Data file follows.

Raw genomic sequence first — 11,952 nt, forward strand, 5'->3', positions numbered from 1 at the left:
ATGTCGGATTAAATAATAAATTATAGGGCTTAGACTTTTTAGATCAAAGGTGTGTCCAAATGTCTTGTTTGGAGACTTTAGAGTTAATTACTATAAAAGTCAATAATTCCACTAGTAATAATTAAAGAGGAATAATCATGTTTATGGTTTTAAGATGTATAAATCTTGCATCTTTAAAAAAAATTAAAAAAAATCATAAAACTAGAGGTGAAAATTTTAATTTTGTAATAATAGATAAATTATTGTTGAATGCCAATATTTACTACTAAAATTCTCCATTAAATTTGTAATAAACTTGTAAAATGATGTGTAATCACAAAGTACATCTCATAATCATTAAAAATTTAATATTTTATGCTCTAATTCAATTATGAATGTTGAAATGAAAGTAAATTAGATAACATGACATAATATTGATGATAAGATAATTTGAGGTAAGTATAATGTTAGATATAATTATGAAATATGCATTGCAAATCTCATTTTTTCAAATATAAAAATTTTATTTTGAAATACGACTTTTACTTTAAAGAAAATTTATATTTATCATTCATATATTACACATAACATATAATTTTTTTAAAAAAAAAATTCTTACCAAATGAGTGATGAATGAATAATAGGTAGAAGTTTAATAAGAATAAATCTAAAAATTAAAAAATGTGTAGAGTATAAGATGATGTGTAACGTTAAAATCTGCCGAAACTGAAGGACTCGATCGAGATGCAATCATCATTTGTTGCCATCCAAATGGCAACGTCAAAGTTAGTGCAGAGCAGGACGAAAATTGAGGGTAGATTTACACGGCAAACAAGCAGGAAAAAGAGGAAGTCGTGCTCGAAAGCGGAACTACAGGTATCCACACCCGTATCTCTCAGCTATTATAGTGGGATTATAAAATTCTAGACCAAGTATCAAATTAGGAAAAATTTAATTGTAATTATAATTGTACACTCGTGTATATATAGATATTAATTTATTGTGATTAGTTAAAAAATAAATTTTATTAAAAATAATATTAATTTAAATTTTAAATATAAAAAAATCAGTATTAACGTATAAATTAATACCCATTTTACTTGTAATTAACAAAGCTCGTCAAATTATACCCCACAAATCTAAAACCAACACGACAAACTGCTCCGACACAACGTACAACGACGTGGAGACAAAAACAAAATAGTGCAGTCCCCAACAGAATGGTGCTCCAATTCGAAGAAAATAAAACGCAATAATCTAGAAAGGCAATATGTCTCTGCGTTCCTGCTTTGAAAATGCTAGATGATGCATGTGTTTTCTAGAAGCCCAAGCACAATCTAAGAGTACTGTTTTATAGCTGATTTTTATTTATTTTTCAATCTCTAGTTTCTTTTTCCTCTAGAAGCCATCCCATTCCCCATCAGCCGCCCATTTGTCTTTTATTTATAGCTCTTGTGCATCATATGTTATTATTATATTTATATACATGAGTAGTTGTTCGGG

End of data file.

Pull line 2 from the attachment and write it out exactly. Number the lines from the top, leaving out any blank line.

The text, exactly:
ATGTCGGATTAAATAATAAATTATAGGGCTTAGACTTTTTAGATCAAAGGTGTGTCCAAATGTCTTGTTTGGAGACTTTAGAGTTAATTACTATAAAAGTCAATAATTCCACTAGTAATAATTAAAGAGGAATAATCATGTTTATGGTTTTAAGATGTATAAATCTTGCATCTTTAAAAAAAATTAAAAAAAATCATAAAACTAGAGGTGAAAATTTTAATTTTGTAATAATAGATAAATTATTGTTGAATGCCAATATTTACTACTAAAATTCTCCATTAAATTTGTAATAAACTTGTAAAATGATGTGTAATCACAAAGTACATCTCATAATCATTAAAAATTTAATATTTTATGCTCTAATTCAATTATGAATGTTGAAATGAAAGTAAATTAGATAACATGACATAATATTGATGATAAGATAATTTGAGGTAAGTATAATGTTAGATATAATTATGAAATATGCATTGCAAATCTCATTTTTTCAAATATAAAAATTTTATTTTGAAATACGACTTTTACTTTAAAGAAAATTTATATTTATCATTCATATATTACACATAACATATAATTTTTTTAAAAAAAAAATTCTTACCAAATGAGTGATGAATGAATAATAGGTAGAAGTTTAATAAGAATAAATCTAAAAATTAAAAAATGTGTAGAGTATAAGATGATGTGTAACGTTAAAATCTGCCGAAACTGAAGGACTCGATCGAGATGCAATCATCATTTGTTGCCATCCAAATGGCAACGTCAAAGTTAGTGCAGAGCAGGACGAAAATTGAGGGTAGATTTACACGGCAAACAAGCAGGAAAAAGAGGAAGTCGTGCTCGAAAGCGGAACTACAGGTATCCACACCCGTATCTCTCAGCTATTATAGTGGGATTATAAAATTCTAGACCAAGTATCAAATTAGGAAAAATTTAATTGTAATTATAATTGTACACTCGTGTATATATAGATATTAATTTATTGTGATTAGTTAAAAAATAAATTTTATTAAAAATAATATTAATTTAAATTTTAAATATAAAAAAATCAGTATTAACGTATAAATTAATACCCATTTTACTTGTAATTAACAAAGCTCGTCAAATTATACCCCACAAATCTAAAACCAACACGACAAACTGCTCCGACACAACGTACAACGACGTGGAGACAAAAACAAAATAGTGCAGTCCCCAACAGAATGGTGCTCCAATTCGAAGAAAATAAAACGCAATAATCTAGAAAGGCAATATGTCTCTGCGTTCCTGCTTTGAAAATGCTAGATGATGCATGTGTTTTCTAGAAGCCCAAGCACAATCTAAGAGTACTGTTTTATAGCTGATTTTTATTTATTTTTCAATCTCTAGTTTCTTTTTCCTCTAGAAGCCATCCCATTCCCCATCAGCCGCCCATTTGTCTTTTATTTATAGCTCTTGTGCATCATATGTTATTATTATATTTATATACATGAGTAGTTGTTCGGG